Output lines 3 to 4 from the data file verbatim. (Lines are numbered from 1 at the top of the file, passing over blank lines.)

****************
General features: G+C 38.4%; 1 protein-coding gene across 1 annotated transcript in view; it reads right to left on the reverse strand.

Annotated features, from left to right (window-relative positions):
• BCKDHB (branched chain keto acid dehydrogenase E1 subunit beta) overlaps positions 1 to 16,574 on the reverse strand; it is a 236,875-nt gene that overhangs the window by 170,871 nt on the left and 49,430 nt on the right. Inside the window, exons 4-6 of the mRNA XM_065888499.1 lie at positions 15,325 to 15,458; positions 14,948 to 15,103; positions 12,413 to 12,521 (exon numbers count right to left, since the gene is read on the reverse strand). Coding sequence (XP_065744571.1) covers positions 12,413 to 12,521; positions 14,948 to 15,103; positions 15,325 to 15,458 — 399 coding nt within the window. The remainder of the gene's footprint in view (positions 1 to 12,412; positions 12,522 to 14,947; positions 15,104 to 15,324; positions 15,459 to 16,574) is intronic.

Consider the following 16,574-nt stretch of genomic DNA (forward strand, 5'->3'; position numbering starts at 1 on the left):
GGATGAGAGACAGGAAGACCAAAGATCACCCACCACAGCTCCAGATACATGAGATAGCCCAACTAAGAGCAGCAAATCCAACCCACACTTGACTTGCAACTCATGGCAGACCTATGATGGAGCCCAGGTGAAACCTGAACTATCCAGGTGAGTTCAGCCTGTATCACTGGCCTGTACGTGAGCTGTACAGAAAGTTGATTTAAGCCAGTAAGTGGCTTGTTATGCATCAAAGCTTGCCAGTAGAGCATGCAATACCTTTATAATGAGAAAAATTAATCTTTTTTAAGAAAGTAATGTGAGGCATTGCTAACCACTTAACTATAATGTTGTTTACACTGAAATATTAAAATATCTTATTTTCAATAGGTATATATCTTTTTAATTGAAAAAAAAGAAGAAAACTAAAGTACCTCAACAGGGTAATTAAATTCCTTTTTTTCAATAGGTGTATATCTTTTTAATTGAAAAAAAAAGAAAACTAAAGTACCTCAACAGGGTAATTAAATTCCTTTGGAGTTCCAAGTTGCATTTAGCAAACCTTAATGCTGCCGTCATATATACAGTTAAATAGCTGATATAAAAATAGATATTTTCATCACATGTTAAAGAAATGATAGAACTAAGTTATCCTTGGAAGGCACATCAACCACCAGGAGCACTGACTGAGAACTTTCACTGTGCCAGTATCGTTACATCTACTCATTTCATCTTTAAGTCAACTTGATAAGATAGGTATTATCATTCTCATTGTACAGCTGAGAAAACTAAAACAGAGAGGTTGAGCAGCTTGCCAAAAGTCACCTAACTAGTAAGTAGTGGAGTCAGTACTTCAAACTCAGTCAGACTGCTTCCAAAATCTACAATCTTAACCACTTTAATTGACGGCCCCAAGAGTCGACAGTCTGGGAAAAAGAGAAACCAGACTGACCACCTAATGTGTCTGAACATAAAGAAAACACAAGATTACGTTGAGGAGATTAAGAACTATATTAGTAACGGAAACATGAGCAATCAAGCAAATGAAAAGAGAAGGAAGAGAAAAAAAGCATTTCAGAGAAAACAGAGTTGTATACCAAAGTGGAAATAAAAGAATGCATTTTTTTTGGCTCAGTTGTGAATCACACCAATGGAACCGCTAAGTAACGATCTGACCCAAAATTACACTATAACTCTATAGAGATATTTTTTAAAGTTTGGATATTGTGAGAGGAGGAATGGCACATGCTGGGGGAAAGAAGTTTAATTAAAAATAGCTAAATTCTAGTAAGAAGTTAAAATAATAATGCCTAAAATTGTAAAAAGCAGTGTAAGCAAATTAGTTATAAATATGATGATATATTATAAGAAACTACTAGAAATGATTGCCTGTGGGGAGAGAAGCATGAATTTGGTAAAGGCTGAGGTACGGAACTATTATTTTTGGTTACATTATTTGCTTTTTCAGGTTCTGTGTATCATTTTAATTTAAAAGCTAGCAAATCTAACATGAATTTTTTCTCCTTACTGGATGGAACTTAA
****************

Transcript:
• BCKDHB (branched chain keto acid dehydrogenase E1 subunit beta) overlaps positions 1 to 16,574 on the reverse strand; it is a 236,875-nt gene that overhangs the window by 170,871 nt on the left and 49,430 nt on the right. Inside the window, exons 4-6 of the mRNA XM_065888499.1 lie at positions 15,325 to 15,458; positions 14,948 to 15,103; positions 12,413 to 12,521 (exon numbers count right to left, since the gene is read on the reverse strand). Coding sequence (XP_065744571.1) covers positions 12,413 to 12,521; positions 14,948 to 15,103; positions 15,325 to 15,458 — 399 coding nt within the window. The remainder of the gene's footprint in view (positions 1 to 12,412; positions 12,522 to 14,947; positions 15,104 to 15,324; positions 15,459 to 16,574) is intronic.

Consider the following 16,574-nt stretch of genomic DNA (forward strand, 5'->3'; position numbering starts at 1 on the left):